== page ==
With the dashboard project done (well, mostly – see the video series here)I can now move on to the next step in this crazy journey and that is the blue-stained, beetle-kill, ponderosa pine flooring installation. We got this flooring months ago at a small local lumber mill near our home base in KY (check out our visit ).
It’s all 8-inch wide tongue and groove flooring with this really amazing pattern from the beetle running all through the grain. Once we lay a finish on it, the beetle staining will REALLY pop.
HATCHES?! YOU DON’T SEE NO STINKIN’ HATCHES!
When we started on the ponderosa pine flooring installation, we needed to make sure that we planned to not seal the hatches that are necessary to have access to for maintenance and repair. Though, we also wanted to make sure that it didn’t look like we had ANY hatches. So there was a ton of planning involved to accomplish this.
Once we decided on our board length, which turned out to be 5′, 7′ and 9′ boards, we decided that creating a layout with scale pieces would be a far better solution than cutting and moving the full-size pine. So we cut a bunch of small pieces of scrap down to create a mini-version of our materials stack. We then took those mini boards and began arranging them in as visually appealing a manner as we could.
Once we had some semblance of a plan in place, it was time to start the actual work. Anytime you lay down hardwood floor over a sub-floor, you’ll need to add a vapor/slip barrier to prevent dust from working it’s way through to the subfloor, reduce moisture seeping into the finish floor and keep everything from becoming the squeaky irritation that plank flooring sometimes develops into. We used red rosin paper for that in our ponderosa pine flooring installation.
Red rosin paper, as well as brown rosin paper, is a 100% recycled heavy duty felt paper used in construction such as underlayment under flooring and siding. The name comes from the rosin used in the paper, the process of sizing it to add the rosin, and its use by builders. This process is also what makes this paper “somewhat” moisture resistant. Most home improvement centers will carry it and it’s not overly pricey. Plus, the red kinda looks really cool all laid out.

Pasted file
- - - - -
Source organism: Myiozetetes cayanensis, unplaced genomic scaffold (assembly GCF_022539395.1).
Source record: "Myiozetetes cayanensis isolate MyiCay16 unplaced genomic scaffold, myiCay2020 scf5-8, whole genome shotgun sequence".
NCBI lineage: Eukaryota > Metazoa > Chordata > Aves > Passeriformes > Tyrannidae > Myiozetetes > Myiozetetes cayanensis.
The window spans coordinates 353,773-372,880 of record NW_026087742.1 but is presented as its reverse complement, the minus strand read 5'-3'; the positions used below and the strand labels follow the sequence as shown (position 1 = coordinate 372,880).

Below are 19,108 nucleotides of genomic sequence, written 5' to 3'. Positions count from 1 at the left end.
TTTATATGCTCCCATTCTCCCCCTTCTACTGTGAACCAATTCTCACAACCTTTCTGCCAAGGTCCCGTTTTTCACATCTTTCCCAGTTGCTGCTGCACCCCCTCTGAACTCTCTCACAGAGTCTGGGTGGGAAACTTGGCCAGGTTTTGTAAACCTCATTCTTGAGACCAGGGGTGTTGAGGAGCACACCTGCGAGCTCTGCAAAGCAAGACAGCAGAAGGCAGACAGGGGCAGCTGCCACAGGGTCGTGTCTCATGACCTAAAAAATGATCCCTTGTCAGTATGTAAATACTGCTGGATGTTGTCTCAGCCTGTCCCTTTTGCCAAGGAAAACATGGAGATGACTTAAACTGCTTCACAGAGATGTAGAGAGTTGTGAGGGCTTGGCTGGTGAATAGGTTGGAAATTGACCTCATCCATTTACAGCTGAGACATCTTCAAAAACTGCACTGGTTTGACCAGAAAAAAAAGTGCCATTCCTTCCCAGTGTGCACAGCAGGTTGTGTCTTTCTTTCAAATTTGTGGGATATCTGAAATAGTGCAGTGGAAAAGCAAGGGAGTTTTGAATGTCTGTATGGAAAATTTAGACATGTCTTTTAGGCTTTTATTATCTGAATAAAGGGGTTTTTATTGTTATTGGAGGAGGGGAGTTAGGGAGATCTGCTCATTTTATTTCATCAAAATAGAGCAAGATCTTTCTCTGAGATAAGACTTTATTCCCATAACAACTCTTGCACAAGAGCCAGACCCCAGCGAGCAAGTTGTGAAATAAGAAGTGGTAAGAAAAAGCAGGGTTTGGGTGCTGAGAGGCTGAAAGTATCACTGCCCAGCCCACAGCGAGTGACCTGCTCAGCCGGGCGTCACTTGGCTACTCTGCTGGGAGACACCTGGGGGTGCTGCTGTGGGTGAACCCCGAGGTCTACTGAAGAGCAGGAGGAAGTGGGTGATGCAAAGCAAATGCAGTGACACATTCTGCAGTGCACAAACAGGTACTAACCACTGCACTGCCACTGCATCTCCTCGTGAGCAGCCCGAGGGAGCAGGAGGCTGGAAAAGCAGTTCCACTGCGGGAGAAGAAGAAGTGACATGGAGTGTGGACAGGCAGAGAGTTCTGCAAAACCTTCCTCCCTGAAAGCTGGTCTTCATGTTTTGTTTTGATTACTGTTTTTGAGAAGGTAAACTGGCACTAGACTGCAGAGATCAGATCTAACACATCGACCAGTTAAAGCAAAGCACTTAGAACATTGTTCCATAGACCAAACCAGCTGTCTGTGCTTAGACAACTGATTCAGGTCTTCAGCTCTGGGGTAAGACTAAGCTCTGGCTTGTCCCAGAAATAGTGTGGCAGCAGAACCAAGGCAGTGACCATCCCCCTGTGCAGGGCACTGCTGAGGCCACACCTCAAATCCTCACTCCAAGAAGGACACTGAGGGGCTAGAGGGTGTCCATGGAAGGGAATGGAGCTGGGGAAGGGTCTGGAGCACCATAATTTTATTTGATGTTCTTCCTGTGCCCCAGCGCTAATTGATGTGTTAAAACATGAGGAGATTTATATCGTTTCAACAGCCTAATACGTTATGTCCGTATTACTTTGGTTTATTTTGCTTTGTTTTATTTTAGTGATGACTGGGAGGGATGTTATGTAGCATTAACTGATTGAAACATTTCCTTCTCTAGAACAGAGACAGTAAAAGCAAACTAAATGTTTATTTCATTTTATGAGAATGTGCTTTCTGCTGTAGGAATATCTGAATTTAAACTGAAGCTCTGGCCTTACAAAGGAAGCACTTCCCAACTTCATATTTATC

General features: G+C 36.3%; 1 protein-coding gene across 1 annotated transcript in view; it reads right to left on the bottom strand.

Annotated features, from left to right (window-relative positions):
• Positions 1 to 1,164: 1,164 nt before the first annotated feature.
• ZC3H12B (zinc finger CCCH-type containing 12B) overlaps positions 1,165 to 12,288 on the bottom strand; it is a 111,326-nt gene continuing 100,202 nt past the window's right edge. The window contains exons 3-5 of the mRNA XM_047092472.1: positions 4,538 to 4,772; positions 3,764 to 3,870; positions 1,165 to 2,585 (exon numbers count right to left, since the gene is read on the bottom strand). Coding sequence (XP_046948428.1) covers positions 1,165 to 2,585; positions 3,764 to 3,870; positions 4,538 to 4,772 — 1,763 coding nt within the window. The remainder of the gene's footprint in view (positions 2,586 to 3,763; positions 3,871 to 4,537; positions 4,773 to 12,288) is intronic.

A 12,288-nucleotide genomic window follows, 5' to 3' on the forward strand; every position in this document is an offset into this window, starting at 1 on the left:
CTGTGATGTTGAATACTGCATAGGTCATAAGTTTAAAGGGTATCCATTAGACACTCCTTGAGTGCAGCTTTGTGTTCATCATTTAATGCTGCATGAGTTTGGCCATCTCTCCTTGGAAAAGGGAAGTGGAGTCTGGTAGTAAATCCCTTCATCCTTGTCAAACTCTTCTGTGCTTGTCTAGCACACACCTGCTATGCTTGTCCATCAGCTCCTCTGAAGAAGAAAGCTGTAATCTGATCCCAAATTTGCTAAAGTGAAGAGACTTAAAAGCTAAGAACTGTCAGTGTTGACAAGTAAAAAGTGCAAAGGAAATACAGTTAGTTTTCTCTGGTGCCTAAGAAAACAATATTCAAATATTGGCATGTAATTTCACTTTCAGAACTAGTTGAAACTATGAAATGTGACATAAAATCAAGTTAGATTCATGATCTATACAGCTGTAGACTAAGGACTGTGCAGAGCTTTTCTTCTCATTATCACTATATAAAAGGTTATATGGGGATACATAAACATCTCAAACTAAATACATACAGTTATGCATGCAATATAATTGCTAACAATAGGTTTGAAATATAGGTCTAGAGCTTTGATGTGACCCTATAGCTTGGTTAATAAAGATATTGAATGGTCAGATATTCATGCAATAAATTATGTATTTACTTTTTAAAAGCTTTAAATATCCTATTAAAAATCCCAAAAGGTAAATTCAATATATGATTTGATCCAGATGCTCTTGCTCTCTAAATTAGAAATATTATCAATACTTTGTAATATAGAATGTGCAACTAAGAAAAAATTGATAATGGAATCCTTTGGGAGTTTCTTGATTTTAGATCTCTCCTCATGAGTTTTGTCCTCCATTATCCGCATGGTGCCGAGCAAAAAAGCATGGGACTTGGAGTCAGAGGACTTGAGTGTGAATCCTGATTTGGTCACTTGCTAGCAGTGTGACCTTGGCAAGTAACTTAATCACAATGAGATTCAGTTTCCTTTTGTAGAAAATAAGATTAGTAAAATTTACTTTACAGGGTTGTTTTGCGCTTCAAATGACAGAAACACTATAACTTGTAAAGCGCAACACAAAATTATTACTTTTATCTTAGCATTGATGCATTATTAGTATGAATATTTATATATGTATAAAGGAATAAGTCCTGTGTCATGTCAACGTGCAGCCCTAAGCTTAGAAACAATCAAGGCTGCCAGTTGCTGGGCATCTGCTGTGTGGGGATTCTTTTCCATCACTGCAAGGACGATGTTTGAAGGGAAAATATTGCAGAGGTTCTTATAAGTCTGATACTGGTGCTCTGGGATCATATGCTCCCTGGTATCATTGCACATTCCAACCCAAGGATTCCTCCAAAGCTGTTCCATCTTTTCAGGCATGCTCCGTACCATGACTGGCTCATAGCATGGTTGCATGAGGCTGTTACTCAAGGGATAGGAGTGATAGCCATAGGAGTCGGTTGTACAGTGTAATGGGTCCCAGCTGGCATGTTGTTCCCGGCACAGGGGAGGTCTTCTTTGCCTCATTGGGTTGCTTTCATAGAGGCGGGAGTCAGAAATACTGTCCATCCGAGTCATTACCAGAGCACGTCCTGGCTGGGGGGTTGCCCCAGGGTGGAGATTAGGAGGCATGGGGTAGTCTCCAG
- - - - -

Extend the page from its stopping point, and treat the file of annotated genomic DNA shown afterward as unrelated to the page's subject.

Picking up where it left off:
TIP: If you haven’t drawn out your floorplan layout yet, this is a great time to do it to see if everything fits. Don’t worry, you’ll cover it with your flooring!
Now that the rosin paper is down we can get to the actual ponderosa pine flooring installation itself. We cut down all of our boards into their appropriate starting lengths and begin dry fitting the first rows according to our diagram.
Once we are satisfied that everything is falling into place where it’s supposed to, we start driving screws. Most installations of tongue and groove flooring are installed using flooring nails but we want to ensure that there will be no movement caused by driving. We’re using a trim head screw as well to get a smaller final hole in the tongue.
When we lay it all down, we make sure that you can’t tell that the hatches even exist. This process of strategic breaks in the wood made what should have been a 1-day project, extend into 2 long days. It was worth it! The final result is you can’t tell that there is anything amiss with the floor unless you know where to look. With a little modification, I was even able to use the original venting grates for the air returns and hide them under little removable panels.
The final thing to do in our ponderosa pine flooring installation is to use a router with a straight trim bit to cut the shape for the step from the drivers landing to the main living space so it matches the profile exactly.
That’s it, ponderosa pine flooring installation done. Take a break, get a coffee and marvel in your work!
Now we just have to apply a finish of Auro natural hard wax (which we’ll talk about in another video) and we have a great looking, unique, organic and hard-wearing floor.
Check out the video of the entire installation process below and don’t forget to stop by our channel as well as all our social media!